The strong, sometimes edgy trumpet sound can be complimented by the softer, gentler sound of the cornet. For that reason, trumpet and cornet mouthpieces are designed to do what they were intended. Don’t expect a trumpet sound with a cornet and don’t expect to play a cornet the same way you play a trumpet. The flugelhorn mouthpiece is also unique to itself.

Top 10 most popular mouthpiece manufacturers

  • Bach mouthpieces
  • Conn mouthpieces
  • Bob Reeves mouthpieces
  • Blessing mouthpieces
  • Parduba mouthpieces
  • Monette trumpet mouthpieces
  • Warburton mouthpieces
  • Yamaha mouthpieces
  • Purviance mouthpieces
  • Giardinelli mouthpieces

Recommended Trumpet Mouthpieces

For the younger student- use the mouthpiece that came with the horn as long as it was the original mouthpiece. By far the most widely recommended trumpet mouthpiece which almost all of us started on is the Bach 7C. Each time I’m asked which mouthpiece I recommend for a beginning player that is the one I recommend.

When buying a used instrument many times the original mouthpiece has been replaced by the previous owner so try to match the instruments name with the mouthpiece which in most cases will also be in the case.

For the more advanced player- you will have your own requirements and playing style so use your own judgment in this area. It’s like asking advice on which pair of shoes to buy- “It totally depends on what you want them for and how they feel”.

Where to buy Trumpet Mouthpieces

Buying a used Trumpet Mouthpiece

For a young player- Don’t do it. The cost of a new mouthpiece is not that expensive but if you must, check for these problems.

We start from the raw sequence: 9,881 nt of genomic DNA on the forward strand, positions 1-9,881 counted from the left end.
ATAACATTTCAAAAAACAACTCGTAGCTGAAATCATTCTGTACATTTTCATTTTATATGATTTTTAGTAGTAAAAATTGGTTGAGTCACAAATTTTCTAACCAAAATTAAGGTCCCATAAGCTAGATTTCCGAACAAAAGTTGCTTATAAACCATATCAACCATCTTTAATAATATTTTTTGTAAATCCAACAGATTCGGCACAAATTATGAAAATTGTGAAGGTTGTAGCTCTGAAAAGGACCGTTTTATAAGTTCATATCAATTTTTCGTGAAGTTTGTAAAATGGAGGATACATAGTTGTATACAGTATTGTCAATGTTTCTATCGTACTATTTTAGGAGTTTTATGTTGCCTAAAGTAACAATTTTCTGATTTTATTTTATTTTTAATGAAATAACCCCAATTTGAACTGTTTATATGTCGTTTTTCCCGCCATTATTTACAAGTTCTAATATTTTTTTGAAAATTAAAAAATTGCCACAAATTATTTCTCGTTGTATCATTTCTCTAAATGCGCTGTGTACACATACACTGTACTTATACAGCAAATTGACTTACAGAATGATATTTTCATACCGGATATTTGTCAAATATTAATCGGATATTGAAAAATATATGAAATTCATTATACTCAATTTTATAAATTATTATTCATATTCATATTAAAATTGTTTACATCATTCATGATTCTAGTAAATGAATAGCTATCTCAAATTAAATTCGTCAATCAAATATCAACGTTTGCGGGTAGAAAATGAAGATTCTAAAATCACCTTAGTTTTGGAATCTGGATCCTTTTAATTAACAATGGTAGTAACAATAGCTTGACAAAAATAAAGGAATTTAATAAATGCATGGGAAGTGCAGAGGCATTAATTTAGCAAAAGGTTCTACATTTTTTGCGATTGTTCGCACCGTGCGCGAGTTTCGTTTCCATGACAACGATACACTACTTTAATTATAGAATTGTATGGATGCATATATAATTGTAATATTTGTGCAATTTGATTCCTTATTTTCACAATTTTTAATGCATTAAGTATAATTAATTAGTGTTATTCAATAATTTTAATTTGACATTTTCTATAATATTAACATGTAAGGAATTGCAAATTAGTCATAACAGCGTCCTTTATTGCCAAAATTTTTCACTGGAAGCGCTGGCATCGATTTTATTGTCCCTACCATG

1. Check the rim (the flat area which comes in contact with the lip). If there are any dents or scratches on the rim, DO NOT CONSIDER BUYING THIS MOUTHPIECE. This is where the comfort factor comes into play. Trumpet players do not and should not play on a rim which is scratched or dented.
  2. If the plating (silver or gold) has been worn down to the point that the brass is showing, DO NOT CONSIDER BUYING THIS MOUTHPIECE. Bare brass which comes in contact with the lip will in many times cause reactions or at least infection.
  3. If the shank (the part which is inserted into the instrument has been filed or sanded down, DO NOT CONSIDER BUYING THIS MOUTHPIECE. Many players will file down the shank to make adjustments to improve their sound. Also many times they file too much down and the mouthpiece will not fit properly in the instrument.
  4. Even with the most careful cleaning, you will always wonder just who played on this the last time and what his or her medical history was. DO NOT CONSIDER BUYING THIS MOUTHPIECE if you don’t know the person. Better yet- DO NOT CONSIDER BUYING THIS MOUTHPIECE.

Is it time to replace my current trumpet mouthpiece?

I can answer that very easily if you can answer these questions-

  1. Who serious will you student be when practicing the instrument?
  2. How long will they continue on the instrument?
  3. How proficient will they become on the instrument?

The chances are very good that if the student continues to improve and becomes a better than average player, he or she will look into a mouthpiece change and at that time a professional should be contacted for recommendations.

2 thoughts on “The Definitive Guide to Trumpet Mouthpieces”

  1. I am a trumpet player from lebanon i want to know if there are a mouthpiece for high notes. plz informations

    1. Usually smaller mouthpieces will help in the upper register and will also limit your notes in the lower register.

      I like the following mouthpieces if you would like to try to work in both areas.

      Bobby Shew Jazz by Yamaha
      5*K4 or 4*K4 by Purviance
      14a4a by Schilke